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Re: [std-proposals] [Draft Proposal] Required attribute syntax

From: Marcin Jaczewski <marcinjaczewski86_at_[hidden]>
Date: Thu, 4 May 2023 19:29:02 +0200
czw., 4 maj 2023 o 16:39 Arthur O'Dwyer via Std-Proposals
<std-proposals_at_[hidden]> napisał(a):
> Marcin Jaczewski wrote:
>> But attributes "failure" should be preferably "invisible" and "undetectable"?
> Should it, though? As Timur said, he wrote a proposal that said attributes should be ignorable, and that wording got into (a note in) C++23. But should it have? Attributes are just part of C++'s syntax — they're part of the language — and they are "non-ignorable" in the same sense that `if` or `const` are "non-ignorable." Attributes, similar to keywords like `if`, have very real intended effects on the program's semantics, and it's certainly a problem for the working programmer if the compiler is allowed to just ignore part of the programmer's code.
> The "ignorable attributes rule" is defensible only by semantic arguments, such as:
> - WG21: "Attributes can be ignored, but a quality implementation should of course voluntarily support them."
> - Working programmer: "Okay, then, I choose to use only quality implementations, because my code won't work as intended on non-quality implementations."
> - WG21: "Okay, we'll give you a way to detect whether an implementation is quality or not."
> If a construct were truly "ignorable," then the working programmer wouldn't write it at all; there's no sense in writing something that will have no effect in practice. (He writes, ironically.)

I mean bit diffrent thing. I see attributes as optional constraints on
programer that compiler can exploit them to make code better, like
`[[noreturn]]`. `[[likely]]`, or `[[gnu::always_inline]]`.
They do not affect logic of program but affect is speed/size or other
specodary things that are many times outside of standard.
I personally would prefer that you could disable attributes in one TU
and still could link with the rest of the program that had enabled
And I call this "ignorable" (same as `-O3` could be integrable but
critical for any program).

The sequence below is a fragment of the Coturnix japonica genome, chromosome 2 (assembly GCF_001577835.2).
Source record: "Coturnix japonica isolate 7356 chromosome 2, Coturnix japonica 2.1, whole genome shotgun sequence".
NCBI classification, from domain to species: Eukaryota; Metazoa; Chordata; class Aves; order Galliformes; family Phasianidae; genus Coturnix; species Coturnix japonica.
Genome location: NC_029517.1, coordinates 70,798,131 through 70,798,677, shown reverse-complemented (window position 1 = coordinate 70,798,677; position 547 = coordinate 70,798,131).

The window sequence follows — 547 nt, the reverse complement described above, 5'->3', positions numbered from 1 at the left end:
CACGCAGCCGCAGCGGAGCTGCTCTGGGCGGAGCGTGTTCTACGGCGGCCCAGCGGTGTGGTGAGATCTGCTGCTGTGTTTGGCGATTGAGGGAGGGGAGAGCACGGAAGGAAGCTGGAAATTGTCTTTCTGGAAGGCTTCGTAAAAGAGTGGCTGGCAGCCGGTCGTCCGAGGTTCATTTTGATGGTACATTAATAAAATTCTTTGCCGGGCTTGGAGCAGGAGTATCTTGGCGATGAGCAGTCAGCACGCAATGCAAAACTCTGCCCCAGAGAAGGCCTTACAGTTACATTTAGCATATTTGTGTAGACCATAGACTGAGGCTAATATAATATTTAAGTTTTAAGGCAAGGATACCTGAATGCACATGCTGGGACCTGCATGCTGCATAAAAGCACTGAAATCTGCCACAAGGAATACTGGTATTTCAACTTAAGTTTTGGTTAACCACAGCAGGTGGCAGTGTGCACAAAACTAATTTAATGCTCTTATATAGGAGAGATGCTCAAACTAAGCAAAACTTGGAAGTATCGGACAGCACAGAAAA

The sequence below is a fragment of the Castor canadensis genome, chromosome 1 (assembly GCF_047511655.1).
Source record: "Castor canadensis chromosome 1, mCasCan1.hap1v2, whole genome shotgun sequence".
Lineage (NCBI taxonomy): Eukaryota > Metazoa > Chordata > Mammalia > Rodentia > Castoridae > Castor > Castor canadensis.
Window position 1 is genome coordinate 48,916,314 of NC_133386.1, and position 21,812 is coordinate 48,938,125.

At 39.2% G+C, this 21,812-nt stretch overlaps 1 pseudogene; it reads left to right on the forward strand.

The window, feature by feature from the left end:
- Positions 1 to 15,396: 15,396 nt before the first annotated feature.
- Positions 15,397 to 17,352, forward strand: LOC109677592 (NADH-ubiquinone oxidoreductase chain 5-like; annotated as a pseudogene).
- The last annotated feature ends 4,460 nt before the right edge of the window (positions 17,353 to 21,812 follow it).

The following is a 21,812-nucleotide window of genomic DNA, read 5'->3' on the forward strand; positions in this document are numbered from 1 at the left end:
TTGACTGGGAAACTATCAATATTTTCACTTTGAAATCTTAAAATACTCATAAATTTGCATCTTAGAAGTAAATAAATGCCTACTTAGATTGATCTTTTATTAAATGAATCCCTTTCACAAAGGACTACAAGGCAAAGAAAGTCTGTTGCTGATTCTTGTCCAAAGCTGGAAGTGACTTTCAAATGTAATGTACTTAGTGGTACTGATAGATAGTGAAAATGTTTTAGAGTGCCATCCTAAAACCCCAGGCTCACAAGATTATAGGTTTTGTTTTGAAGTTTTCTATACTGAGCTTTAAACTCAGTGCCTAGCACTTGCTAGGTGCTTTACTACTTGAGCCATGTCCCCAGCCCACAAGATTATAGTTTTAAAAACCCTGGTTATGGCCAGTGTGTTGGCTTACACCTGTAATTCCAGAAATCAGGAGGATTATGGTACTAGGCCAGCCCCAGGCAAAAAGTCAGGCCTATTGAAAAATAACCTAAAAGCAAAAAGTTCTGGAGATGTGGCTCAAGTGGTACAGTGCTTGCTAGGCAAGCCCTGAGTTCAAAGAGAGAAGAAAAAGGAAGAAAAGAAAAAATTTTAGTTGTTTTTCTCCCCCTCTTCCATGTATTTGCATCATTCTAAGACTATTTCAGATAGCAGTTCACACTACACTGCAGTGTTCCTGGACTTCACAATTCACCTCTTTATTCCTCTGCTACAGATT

But of course currently standard do not work this way, and
`[[no_unique_address]]` or `[[trivially_relocatable]]` would break if
you link two TU that have diffrent interpretation of them.

>> Like `[[noreturn]]` you can't easily detect that the compiler generates useless return handling.
>> `[[no_unique_address]]` probably is a bad attribute as its "failure" causes UB and portability problems.
>> I personally think that `no_unique_address` should be the keyword as this affects ABI, then if compiled do not support it it will simply reject the program.
>> I now do not recall any other attribute that the compiler needs to implement otherwise it would break something.
> [[no_unique_address]] is "ignorable" as a QoI issue (as above).
> You can tell whether the compiler ignored it or not by inspecting `sizeof(T)` after the fact.
> Another example close at hand is P1144's proposed [[trivially_relocatable]], which is "ignorable" as a QoI issue.
> You can tell whether the compiler ignored it or not by inspecting `std::is_trivially_relocatable_v<T>` after the fact.

It's ABI not QoI. If the owner of ABI decides he uses this, then
everyone else needs to follow.
You could not link functions compiled by GCC and Clang that have one
support `[[trivially_relocatable]]` and another do not.
This means to have "portable" programs for both these attributes your
headers need to have:
#if !__atturibte_supported(no_unique_address) ||
#error "please install new compiler"

> –Arthur
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Received on 2023-05-04 17:29:14